So don’t whine that you should get to break the law because students get taught science.  Play fair.  If Christianity would pull itself up by its boot straps and pony up some evidence, it could be taught too.  But it must play fair.

Fortunately, many of these people seem to think with Jesus at their back nothing could go wrong, which results in them not being very good liars.

On the videotape about the rally, Mr. Chapman quotes the school principal, Larry Stinson, as saying, “I want these kids to know that eternal life is real, and I don’t care what happens to me, they’re going to hear it today.”

Click here to hear Chapman outing the principal.

And these are only the ones who get caught.  In the American South especially, this type of thing goes on all the time with so many believers indignant of the laws that keep school about education rather than making it less distinguishable from a church.

And you know what the response will be?  It’s always the same (just ask Jessica Ahlquist): “How can you sue our district and take away so much money from our school?” as if the ACLU (and the judges ruling that the school is breaking the law) are somehow the bad guys.  No, the bad guys are the ones using the education of our children as a meat shield to protect themselves while they break the law (and the Liberty Council is among their rank).

And there will be responses from the liberal Christians.  They’ll tell us that the organizers of these types of events and the communities that support them are the fundamental minority.  The article tells a different story.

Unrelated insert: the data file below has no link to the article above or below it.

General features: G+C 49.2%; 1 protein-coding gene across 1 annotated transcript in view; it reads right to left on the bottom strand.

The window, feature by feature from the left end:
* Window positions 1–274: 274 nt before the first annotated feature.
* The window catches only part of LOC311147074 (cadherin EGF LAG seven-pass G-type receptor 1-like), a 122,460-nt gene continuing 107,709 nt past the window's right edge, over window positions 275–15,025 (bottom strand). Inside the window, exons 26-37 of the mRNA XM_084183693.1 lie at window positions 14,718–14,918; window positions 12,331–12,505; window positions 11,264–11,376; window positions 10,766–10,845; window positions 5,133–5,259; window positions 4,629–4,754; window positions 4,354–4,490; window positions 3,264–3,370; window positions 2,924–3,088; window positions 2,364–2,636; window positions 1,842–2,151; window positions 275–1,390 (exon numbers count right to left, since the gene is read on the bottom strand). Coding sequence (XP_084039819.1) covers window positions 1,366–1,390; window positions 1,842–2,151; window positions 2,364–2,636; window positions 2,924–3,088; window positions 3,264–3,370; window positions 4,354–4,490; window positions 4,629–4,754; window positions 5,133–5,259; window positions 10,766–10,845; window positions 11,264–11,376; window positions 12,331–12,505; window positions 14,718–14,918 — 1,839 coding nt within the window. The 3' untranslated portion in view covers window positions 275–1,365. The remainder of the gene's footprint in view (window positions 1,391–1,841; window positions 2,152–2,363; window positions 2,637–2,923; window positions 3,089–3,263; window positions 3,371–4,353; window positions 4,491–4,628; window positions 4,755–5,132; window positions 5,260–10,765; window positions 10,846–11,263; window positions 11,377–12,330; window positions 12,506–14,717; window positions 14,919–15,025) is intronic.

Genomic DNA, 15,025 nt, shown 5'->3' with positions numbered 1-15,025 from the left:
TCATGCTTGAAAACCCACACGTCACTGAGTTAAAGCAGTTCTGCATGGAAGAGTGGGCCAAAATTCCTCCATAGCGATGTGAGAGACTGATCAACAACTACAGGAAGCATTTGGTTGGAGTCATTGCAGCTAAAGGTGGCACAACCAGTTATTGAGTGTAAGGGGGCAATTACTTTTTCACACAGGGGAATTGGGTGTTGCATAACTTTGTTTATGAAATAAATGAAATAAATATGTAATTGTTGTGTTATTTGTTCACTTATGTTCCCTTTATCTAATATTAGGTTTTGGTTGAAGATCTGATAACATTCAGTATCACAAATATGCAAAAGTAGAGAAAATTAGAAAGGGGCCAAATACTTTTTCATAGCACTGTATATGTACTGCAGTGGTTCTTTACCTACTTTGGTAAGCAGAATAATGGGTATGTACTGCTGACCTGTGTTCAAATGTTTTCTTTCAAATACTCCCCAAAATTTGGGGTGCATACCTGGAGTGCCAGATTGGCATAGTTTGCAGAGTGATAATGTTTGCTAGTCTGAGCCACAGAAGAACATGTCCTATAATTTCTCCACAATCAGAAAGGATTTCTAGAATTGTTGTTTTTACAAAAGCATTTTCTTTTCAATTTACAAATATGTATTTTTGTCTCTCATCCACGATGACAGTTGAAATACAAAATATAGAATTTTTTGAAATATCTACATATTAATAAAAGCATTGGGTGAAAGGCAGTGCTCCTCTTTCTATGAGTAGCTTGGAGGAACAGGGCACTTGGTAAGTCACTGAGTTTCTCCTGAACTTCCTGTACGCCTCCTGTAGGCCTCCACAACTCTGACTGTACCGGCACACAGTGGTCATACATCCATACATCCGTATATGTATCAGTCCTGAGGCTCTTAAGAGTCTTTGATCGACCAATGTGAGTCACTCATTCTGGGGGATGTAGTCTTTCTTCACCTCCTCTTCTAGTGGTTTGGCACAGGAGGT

The September prayer rally at New Heights Middle School in Jefferson had deep support in the community. With a population of 47,000, Chesterfield County supports at least 200 Christian churches, according to Paul Wood Jr., pastor of the First United Methodist Church in Cheraw, S.C.

“There’s not a lot of religious diversity here, so it becomes hard for people to believe that everybody isn’t a Christian,” said Mr. Wood, who was perhaps the only pastor in the county to publicly question the rally.

And if these numerous law-breaking believers are not the majority, why is it that we atheists and legal institutions are the ones having to watchdog against this type of thing?  Why must we fight to keep evolution in schools?  Where are the noble, fair-handed Christians and why are they not policing their own?

Remember recently when Mary Kochan wrote

Running like babies to court because of your brittle feelings.  “Oh, but judge, but judge, I saw a cross and I just can’t stand it.”

If Christians would stop breaking the law, especially if they’d stop breaking the law in order to go after students, we’d stop resorting to lawsuits.  If believers would stop thinking they were above the law, they wouldn’t have to worry about judges helping us.  You want to claim the moral high ground?  Start playing fair.

I hope the ACLU cripples the fuckers.

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About JT Eberhard

When not defending the planet from inevitable apocalypse at the rotting hands of the undead, JT is a writer and public speaker about atheism, gay rights, and more. He spent two and a half years with the Secular Student Alliance as their first high school organizer. During that time he built the SSA’s high school program and oversaw the development of groups nationwide. JT is also the co-founder of the popular Skepticon conference and served as the events lead organizer during its first three years.